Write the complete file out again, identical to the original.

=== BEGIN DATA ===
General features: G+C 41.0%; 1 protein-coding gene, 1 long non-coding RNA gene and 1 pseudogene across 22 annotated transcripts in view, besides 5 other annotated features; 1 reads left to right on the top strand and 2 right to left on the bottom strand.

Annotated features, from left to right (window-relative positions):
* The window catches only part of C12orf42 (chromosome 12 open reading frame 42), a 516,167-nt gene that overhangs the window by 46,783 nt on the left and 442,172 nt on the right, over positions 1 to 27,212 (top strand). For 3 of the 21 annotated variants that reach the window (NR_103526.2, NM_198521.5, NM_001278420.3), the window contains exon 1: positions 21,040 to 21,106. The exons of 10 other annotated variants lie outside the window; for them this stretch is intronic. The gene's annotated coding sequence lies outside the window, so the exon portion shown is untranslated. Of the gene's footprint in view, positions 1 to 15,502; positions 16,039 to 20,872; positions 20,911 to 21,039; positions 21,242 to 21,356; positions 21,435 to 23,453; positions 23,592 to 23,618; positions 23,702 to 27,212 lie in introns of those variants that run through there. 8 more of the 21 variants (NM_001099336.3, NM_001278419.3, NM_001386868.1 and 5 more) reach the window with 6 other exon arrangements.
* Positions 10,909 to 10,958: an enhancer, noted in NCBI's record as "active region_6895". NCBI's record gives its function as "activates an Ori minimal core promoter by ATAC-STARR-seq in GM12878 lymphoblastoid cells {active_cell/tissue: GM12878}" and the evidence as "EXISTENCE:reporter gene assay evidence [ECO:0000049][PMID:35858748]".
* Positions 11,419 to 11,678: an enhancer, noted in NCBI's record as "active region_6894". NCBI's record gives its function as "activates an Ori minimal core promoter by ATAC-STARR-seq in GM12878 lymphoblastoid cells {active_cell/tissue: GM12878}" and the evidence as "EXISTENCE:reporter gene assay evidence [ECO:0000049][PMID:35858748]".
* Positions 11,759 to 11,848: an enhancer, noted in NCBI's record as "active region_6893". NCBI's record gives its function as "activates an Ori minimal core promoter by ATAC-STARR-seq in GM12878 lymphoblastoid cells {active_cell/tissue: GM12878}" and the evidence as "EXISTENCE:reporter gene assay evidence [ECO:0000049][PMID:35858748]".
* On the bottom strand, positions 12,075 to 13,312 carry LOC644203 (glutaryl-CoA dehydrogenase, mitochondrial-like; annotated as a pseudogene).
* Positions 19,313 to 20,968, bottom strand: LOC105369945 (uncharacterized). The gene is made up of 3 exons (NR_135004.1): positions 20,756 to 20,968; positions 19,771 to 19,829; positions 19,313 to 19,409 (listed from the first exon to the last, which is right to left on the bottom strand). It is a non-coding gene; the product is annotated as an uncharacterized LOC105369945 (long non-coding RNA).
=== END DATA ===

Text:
General features: G+C 41.0%; 1 protein-coding gene, 1 long non-coding RNA gene and 1 pseudogene across 22 annotated transcripts in view, besides 5 other annotated features; 1 reads left to right on the top strand and 2 right to left on the bottom strand.

Annotated features, from left to right (window-relative positions):
* The window catches only part of C12orf42 (chromosome 12 open reading frame 42), a 516,167-nt gene that overhangs the window by 46,783 nt on the left and 442,172 nt on the right, over positions 1 to 27,212 (top strand). For 3 of the 21 annotated variants that reach the window (NR_103526.2, NM_198521.5, NM_001278420.3), the window contains exon 1: positions 21,040 to 21,106. The exons of 10 other annotated variants lie outside the window; for them this stretch is intronic. The gene's annotated coding sequence lies outside the window, so the exon portion shown is untranslated. Of the gene's footprint in view, positions 1 to 15,502; positions 16,039 to 20,872; positions 20,911 to 21,039; positions 21,242 to 21,356; positions 21,435 to 23,453; positions 23,592 to 23,618; positions 23,702 to 27,212 lie in introns of those variants that run through there. 8 more of the 21 variants (NM_001099336.3, NM_001278419.3, NM_001386868.1 and 5 more) reach the window with 6 other exon arrangements.
* Positions 10,909 to 10,958: an enhancer, noted in NCBI's record as "active region_6895". NCBI's record gives its function as "activates an Ori minimal core promoter by ATAC-STARR-seq in GM12878 lymphoblastoid cells {active_cell/tissue: GM12878}" and the evidence as "EXISTENCE:reporter gene assay evidence [ECO:0000049][PMID:35858748]".
* Positions 11,419 to 11,678: an enhancer, noted in NCBI's record as "active region_6894". NCBI's record gives its function as "activates an Ori minimal core promoter by ATAC-STARR-seq in GM12878 lymphoblastoid cells {active_cell/tissue: GM12878}" and the evidence as "EXISTENCE:reporter gene assay evidence [ECO:0000049][PMID:35858748]".
* Positions 11,759 to 11,848: an enhancer, noted in NCBI's record as "active region_6893". NCBI's record gives its function as "activates an Ori minimal core promoter by ATAC-STARR-seq in GM12878 lymphoblastoid cells {active_cell/tissue: GM12878}" and the evidence as "EXISTENCE:reporter gene assay evidence [ECO:0000049][PMID:35858748]".
* On the bottom strand, positions 12,075 to 13,312 carry LOC644203 (glutaryl-CoA dehydrogenase, mitochondrial-like; annotated as a pseudogene).
* Positions 19,313 to 20,968, bottom strand: LOC105369945 (uncharacterized). The gene is made up of 3 exons (NR_135004.1): positions 20,756 to 20,968; positions 19,771 to 19,829; positions 19,313 to 19,409 (listed from the first exon to the last, which is right to left on the bottom strand). It is a non-coding gene; the product is annotated as an uncharacterized LOC105369945 (long non-coding RNA).